Milltown History

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Kuhlthau family genealogy in photo collection

Many visitors to this website have a connection to the family of Philip Kuhlthau, the first of the German farmers from Oberzell, Germany to emigrate to Milltown. If you, you may be interested in some photographs of people who could possibly be your ancestors, and who might even be you!

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Comment by Valerie Noe on December 14, 2015 at 5:00pm

On Sunday December 13 2016, Joan (Tessy) Dickerson/Jacques wife of Robert Jacques, mother of Richard, Jimmy and Joanne Jacques,died. She was a life long resident of Milltown. Her mother was a Kuhlthau a descendant of Philip Kuhlthau. 

Comment by Richard Jacques on December 16, 2015 at 11:48am

Mom was a descendant of Conrad Kuhlthau, Phillips older brother. He was married to Magdelena Junker. Their son William Henry Kuhlthau married Caroline Magdelena Fuch. Their daughter, Anna Elise Kuhlthau was the youngest of eight children, and my grandmother.  Also, my sister's name is Jo. Ann is her middle name.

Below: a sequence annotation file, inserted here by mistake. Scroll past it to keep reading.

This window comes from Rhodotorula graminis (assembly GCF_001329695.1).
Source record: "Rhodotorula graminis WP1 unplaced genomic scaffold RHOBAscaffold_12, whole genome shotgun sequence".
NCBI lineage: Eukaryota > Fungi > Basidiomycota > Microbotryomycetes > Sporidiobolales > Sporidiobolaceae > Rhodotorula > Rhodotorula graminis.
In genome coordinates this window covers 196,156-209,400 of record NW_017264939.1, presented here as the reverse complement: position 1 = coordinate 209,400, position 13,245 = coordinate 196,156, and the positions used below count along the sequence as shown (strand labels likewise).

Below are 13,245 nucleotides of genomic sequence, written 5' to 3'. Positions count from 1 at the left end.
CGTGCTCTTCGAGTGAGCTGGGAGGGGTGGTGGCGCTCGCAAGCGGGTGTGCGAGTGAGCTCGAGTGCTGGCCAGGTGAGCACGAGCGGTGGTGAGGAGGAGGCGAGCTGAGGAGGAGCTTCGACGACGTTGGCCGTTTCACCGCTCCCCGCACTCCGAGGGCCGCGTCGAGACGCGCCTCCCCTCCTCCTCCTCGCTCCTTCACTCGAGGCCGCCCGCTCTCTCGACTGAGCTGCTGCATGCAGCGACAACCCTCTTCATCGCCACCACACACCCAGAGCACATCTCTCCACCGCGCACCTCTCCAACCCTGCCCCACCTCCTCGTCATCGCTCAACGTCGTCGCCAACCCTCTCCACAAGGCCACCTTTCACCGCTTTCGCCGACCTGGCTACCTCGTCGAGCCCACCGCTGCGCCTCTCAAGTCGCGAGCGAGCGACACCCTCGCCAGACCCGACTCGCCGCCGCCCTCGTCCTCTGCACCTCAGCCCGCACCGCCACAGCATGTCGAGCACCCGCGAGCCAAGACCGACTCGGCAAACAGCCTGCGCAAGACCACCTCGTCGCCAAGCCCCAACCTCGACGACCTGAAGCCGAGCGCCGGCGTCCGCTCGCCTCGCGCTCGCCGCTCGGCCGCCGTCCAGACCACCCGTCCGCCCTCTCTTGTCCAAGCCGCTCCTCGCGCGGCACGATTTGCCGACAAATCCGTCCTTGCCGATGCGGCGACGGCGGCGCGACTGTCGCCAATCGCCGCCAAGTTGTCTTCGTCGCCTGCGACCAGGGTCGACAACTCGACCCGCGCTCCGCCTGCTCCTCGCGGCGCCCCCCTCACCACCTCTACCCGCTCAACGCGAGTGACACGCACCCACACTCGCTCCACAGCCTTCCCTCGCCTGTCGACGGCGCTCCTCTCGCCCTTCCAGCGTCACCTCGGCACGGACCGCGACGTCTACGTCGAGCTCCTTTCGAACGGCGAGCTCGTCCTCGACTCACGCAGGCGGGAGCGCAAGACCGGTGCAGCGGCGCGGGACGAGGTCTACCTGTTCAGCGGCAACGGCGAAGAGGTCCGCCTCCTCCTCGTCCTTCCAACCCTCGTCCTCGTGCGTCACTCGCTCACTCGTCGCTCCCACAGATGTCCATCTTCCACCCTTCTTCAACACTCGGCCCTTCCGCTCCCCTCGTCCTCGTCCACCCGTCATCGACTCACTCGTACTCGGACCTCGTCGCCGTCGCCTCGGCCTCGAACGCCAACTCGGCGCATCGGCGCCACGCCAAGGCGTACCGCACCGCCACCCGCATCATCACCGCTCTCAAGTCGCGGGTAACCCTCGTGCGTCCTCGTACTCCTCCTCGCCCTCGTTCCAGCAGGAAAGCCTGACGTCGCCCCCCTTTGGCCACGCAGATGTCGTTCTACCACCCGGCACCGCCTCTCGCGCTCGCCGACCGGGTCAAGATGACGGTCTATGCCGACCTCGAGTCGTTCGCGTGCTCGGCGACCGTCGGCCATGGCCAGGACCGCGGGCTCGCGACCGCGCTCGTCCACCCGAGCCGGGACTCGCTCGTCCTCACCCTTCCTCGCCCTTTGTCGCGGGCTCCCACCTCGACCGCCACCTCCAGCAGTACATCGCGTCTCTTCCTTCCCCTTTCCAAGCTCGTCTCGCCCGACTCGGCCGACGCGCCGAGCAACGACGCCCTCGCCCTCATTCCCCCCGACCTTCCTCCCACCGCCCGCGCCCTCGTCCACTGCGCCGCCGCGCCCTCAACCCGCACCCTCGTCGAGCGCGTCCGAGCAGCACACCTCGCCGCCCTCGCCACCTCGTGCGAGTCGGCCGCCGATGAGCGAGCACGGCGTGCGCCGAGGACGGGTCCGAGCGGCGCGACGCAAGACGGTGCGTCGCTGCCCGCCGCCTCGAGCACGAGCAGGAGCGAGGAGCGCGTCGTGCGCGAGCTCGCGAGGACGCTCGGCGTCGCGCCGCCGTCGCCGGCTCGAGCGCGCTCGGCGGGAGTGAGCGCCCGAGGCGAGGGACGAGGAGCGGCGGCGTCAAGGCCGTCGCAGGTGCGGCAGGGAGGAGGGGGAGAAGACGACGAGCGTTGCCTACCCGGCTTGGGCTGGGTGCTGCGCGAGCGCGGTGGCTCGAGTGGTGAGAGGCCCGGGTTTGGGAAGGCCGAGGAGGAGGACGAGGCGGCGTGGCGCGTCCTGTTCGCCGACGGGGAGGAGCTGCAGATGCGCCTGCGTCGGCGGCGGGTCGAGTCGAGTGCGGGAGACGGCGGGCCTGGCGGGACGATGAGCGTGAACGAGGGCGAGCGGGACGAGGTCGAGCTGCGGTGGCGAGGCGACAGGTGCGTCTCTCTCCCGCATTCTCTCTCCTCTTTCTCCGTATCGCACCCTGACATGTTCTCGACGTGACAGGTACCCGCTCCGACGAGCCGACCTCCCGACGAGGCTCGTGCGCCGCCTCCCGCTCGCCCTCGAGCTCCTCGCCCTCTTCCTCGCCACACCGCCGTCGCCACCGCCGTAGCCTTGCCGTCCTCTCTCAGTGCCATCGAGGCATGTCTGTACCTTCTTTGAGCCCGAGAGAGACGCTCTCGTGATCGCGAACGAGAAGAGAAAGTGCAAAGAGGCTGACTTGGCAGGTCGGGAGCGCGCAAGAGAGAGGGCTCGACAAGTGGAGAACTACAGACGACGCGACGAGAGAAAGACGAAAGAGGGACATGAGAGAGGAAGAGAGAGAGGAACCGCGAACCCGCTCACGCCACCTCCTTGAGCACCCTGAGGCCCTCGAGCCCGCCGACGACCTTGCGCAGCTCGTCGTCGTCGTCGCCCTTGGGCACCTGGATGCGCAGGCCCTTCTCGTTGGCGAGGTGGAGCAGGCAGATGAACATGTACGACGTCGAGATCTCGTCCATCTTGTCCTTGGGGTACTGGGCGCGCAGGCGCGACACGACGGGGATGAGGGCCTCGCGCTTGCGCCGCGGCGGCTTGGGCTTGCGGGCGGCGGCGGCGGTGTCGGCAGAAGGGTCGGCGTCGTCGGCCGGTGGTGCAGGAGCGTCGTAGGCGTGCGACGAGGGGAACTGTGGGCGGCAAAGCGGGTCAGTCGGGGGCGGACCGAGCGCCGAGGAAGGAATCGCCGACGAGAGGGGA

Comment by Richard Jacques on December 16, 2015 at 1:29pm

.Regarding Phillip Kuhlthau - he was one of the Kuhlthau family who didn't farm, at least not for long. He came over in the late 1840's. His brother Conrad came over in 1851. By 1860 they were both married, grocers and both growing families were living at the store. Between the two of them they had 11 children who reached adulthood and married.  Their parents, Johann and  Barbara and the remaining nine siblings (one born at sea) came over in 1853. With all the begatting going on something had to give. Phillip worked the store and eventually the post office until his death. By 1870 Conrad was a farmer. Sometime after 1880 brother William became a farmer. I believe they supplied the store. When Phillip died in 1890, and his son Phillip died 3 months later, the store (and the post office} ended up with Conrad's son William Henry.

Apparently the General Store and the Post Office were the same place back then because William Henry also became Postmaster.  My mother lived in that building until William Henry died in 1939. It was a big 15 room building 1 or 2 lots uphill (south) of St.Paul on Main St, on the west side.

At least that's how I'm remembering the stories this week. Most of it's backed up by documents

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